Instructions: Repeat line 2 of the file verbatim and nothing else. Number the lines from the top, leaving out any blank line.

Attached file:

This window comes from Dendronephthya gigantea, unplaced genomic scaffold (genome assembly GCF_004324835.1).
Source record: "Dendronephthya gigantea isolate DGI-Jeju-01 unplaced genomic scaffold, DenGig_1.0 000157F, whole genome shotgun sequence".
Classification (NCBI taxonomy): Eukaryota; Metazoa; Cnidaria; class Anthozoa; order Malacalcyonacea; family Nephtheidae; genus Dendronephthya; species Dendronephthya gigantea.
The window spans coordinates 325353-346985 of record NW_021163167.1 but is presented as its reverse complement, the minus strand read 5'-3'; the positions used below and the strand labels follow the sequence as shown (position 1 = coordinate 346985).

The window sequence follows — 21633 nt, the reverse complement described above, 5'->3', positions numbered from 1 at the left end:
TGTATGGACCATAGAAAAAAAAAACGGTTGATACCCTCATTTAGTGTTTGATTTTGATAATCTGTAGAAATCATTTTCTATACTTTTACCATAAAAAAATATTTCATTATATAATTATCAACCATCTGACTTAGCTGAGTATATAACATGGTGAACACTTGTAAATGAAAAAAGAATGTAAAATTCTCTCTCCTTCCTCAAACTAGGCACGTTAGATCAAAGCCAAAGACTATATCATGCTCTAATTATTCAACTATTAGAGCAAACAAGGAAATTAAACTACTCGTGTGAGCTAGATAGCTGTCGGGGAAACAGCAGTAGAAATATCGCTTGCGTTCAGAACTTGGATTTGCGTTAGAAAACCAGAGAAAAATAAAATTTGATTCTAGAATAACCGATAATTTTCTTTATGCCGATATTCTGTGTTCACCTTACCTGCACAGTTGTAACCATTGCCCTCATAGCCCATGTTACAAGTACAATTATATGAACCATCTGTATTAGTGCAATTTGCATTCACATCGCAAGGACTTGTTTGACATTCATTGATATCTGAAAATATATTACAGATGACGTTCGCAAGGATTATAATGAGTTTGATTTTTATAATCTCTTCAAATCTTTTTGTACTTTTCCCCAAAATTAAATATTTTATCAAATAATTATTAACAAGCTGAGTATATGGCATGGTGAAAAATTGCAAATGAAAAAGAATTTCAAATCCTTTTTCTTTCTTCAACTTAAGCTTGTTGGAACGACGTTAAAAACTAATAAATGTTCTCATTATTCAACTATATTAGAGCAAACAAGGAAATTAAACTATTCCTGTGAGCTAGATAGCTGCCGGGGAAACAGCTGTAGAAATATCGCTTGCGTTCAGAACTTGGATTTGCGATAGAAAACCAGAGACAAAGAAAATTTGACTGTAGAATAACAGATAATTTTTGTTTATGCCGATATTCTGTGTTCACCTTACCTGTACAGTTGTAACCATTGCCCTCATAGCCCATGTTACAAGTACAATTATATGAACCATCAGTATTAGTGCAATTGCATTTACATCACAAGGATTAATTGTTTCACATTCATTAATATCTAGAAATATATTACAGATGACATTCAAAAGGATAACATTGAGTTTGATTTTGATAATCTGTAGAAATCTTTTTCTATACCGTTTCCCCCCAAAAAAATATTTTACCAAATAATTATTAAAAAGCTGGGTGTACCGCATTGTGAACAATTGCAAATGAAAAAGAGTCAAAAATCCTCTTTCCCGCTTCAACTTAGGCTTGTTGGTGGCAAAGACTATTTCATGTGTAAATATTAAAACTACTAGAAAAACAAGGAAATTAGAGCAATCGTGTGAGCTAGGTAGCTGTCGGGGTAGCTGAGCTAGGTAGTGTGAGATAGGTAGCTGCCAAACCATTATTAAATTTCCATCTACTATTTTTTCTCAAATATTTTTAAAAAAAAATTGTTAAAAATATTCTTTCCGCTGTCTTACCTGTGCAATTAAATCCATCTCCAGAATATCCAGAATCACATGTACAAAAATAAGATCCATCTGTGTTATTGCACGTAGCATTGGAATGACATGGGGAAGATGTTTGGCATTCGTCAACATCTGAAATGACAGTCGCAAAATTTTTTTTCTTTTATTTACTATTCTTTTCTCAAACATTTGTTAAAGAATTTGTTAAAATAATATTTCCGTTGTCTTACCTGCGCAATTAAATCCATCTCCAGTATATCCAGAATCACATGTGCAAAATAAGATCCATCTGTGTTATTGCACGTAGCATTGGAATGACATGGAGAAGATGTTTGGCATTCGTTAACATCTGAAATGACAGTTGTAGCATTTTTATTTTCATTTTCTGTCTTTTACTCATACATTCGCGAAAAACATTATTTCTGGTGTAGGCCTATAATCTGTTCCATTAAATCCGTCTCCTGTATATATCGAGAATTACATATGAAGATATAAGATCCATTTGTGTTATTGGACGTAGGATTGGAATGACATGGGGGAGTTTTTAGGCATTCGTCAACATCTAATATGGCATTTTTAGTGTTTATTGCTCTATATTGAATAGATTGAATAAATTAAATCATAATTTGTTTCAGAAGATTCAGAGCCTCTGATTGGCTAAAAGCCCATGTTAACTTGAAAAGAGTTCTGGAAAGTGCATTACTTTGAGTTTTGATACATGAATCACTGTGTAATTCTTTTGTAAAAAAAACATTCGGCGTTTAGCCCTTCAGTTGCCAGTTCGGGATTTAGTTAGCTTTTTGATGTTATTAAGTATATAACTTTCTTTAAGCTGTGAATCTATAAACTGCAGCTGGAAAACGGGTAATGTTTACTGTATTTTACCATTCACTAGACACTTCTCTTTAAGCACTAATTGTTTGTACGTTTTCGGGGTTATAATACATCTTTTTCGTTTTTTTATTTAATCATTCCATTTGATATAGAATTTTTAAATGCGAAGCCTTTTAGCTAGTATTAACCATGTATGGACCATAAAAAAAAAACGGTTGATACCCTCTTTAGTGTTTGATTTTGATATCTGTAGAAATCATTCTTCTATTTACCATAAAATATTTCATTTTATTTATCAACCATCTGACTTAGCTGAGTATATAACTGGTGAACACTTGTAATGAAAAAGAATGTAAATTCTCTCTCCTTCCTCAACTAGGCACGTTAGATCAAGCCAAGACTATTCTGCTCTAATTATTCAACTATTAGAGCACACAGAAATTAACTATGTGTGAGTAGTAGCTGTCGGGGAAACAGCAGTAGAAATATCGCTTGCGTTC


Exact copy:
Source record: "Dendronephthya gigantea isolate DGI-Jeju-01 unplaced genomic scaffold, DenGig_1.0 000157F, whole genome shotgun sequence".